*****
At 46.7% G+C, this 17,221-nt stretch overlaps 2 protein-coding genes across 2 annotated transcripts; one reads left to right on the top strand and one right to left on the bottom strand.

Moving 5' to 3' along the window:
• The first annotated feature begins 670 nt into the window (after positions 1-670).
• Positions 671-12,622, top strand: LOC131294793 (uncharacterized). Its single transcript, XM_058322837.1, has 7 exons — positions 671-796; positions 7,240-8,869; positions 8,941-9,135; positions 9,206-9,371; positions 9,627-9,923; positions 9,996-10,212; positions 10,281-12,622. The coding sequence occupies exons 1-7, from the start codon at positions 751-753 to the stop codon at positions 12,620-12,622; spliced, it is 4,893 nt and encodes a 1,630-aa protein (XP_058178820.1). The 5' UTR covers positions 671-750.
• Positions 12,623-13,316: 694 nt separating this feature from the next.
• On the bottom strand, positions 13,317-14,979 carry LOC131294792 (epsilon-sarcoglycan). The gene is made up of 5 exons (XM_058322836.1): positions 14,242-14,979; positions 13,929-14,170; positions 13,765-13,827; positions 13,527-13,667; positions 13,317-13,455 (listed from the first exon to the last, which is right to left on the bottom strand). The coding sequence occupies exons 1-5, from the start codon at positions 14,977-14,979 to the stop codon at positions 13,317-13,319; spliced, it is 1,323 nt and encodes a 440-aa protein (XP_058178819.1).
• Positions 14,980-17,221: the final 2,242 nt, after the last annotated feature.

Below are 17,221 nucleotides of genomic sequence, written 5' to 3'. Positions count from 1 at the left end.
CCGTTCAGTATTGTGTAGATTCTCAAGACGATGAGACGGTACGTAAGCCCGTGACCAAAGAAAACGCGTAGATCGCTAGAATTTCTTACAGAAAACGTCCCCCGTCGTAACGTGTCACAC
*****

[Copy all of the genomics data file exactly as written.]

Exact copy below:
At 46.7% G+C, this 17,221-nt stretch overlaps 2 protein-coding genes across 2 annotated transcripts; one reads left to right on the top strand and one right to left on the bottom strand.

Moving 5' to 3' along the window:
• The first annotated feature begins 670 nt into the window (after positions 1-670).
• Positions 671-12,622, top strand: LOC131294793 (uncharacterized). Its single transcript, XM_058322837.1, has 7 exons — positions 671-796; positions 7,240-8,869; positions 8,941-9,135; positions 9,206-9,371; positions 9,627-9,923; positions 9,996-10,212; positions 10,281-12,622. The coding sequence occupies exons 1-7, from the start codon at positions 751-753 to the stop codon at positions 12,620-12,622; spliced, it is 4,893 nt and encodes a 1,630-aa protein (XP_058178820.1). The 5' UTR covers positions 671-750.
• Positions 12,623-13,316: 694 nt separating this feature from the next.
• On the bottom strand, positions 13,317-14,979 carry LOC131294792 (epsilon-sarcoglycan). The gene is made up of 5 exons (XM_058322836.1): positions 14,242-14,979; positions 13,929-14,170; positions 13,765-13,827; positions 13,527-13,667; positions 13,317-13,455 (listed from the first exon to the last, which is right to left on the bottom strand). The coding sequence occupies exons 1-5, from the start codon at positions 14,977-14,979 to the stop codon at positions 13,317-13,319; spliced, it is 1,323 nt and encodes a 440-aa protein (XP_058178819.1).
• Positions 14,980-17,221: the final 2,242 nt, after the last annotated feature.

Below are 17,221 nucleotides of genomic sequence, written 5' to 3'. Positions count from 1 at the left end.
CCGTTCAGTATTGTGTAGATTCTCAAGACGATGAGACGGTACGTAAGCCCGTGACCAAAGAAAACGCGTAGATCGCTAGAATTTCTTACAGAAAACGTCCCCCGTCGTAACGTGTCACAC